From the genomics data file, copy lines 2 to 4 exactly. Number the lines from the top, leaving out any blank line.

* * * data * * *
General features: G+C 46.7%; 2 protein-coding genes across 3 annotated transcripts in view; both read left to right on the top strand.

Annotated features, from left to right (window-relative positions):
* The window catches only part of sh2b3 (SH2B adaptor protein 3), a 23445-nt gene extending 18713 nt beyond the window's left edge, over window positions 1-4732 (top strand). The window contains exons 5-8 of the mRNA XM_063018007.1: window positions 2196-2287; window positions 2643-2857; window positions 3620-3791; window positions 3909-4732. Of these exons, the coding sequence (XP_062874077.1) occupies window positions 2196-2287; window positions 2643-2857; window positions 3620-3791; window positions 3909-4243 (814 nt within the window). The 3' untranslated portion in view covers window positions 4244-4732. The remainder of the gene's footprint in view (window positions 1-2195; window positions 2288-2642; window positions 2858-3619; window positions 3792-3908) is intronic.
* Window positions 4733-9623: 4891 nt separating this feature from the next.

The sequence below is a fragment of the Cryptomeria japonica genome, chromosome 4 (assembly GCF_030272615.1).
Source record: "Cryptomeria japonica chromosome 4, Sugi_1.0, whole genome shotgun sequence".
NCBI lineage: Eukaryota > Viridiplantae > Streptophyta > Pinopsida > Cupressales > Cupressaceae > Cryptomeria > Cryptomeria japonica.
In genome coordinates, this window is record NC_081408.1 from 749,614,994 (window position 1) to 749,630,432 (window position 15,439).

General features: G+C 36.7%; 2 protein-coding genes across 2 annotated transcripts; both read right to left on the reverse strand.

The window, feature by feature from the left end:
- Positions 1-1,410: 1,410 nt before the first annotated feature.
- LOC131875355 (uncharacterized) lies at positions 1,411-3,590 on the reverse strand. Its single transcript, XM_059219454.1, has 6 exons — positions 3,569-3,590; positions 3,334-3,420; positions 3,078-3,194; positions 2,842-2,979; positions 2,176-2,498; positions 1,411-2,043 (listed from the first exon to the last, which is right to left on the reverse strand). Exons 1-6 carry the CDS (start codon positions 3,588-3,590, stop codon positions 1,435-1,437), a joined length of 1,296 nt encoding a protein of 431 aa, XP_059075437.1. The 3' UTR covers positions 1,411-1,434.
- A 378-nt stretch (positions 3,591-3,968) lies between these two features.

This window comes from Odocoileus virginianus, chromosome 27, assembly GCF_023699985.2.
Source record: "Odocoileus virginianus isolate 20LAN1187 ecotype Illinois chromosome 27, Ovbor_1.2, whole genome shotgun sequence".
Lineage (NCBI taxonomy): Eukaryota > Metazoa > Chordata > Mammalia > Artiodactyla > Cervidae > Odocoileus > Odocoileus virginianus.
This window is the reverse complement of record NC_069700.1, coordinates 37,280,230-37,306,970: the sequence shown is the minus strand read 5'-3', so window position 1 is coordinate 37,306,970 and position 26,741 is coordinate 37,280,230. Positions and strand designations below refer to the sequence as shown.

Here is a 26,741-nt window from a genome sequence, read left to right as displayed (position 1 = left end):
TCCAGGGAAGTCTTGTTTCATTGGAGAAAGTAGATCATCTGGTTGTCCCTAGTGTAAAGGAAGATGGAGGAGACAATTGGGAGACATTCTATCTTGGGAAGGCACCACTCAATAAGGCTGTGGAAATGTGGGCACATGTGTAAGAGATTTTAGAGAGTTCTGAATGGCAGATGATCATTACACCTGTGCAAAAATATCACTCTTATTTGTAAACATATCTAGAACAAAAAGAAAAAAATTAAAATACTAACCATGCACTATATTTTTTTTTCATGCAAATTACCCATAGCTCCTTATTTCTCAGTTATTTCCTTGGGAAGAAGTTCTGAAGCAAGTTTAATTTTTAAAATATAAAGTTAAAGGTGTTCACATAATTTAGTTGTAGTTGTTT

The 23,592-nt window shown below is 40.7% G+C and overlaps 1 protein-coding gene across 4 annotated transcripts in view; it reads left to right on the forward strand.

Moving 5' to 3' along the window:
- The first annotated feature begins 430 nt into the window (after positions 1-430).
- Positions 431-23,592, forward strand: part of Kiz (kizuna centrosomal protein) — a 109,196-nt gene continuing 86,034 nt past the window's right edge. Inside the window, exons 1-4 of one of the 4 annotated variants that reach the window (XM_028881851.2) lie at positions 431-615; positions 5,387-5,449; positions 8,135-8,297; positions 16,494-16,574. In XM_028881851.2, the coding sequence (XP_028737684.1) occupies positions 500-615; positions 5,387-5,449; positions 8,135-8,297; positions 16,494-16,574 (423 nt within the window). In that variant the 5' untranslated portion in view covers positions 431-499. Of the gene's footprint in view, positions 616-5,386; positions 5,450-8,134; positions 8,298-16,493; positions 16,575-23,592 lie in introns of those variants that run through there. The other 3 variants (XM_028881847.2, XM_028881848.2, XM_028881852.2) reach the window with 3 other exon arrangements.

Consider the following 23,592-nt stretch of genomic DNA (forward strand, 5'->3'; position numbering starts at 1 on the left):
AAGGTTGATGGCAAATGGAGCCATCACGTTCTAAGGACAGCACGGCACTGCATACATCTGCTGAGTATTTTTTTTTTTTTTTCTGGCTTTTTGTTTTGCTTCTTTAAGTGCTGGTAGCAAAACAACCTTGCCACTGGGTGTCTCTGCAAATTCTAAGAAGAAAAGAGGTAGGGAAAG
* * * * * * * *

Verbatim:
Annotated features, from left to right (window-relative positions):
* The window catches only part of sh2b3 (SH2B adaptor protein 3), a 23445-nt gene extending 18713 nt beyond the window's left edge, over window positions 1-4732 (top strand). The window contains exons 5-8 of the mRNA XM_063018007.1: window positions 2196-2287; window positions 2643-2857; window positions 3620-3791; window positions 3909-4732. Of these exons, the coding sequence (XP_062874077.1) occupies window positions 2196-2287; window positions 2643-2857; window positions 3620-3791; window positions 3909-4243 (814 nt within the window). The 3' untranslated portion in view covers window positions 4244-4732. The remainder of the gene's footprint in view (window positions 1-2195; window positions 2288-2642; window positions 2858-3619; window positions 3792-3908) is intronic.
* Window positions 4733-9623: 4891 nt separating this feature from the next.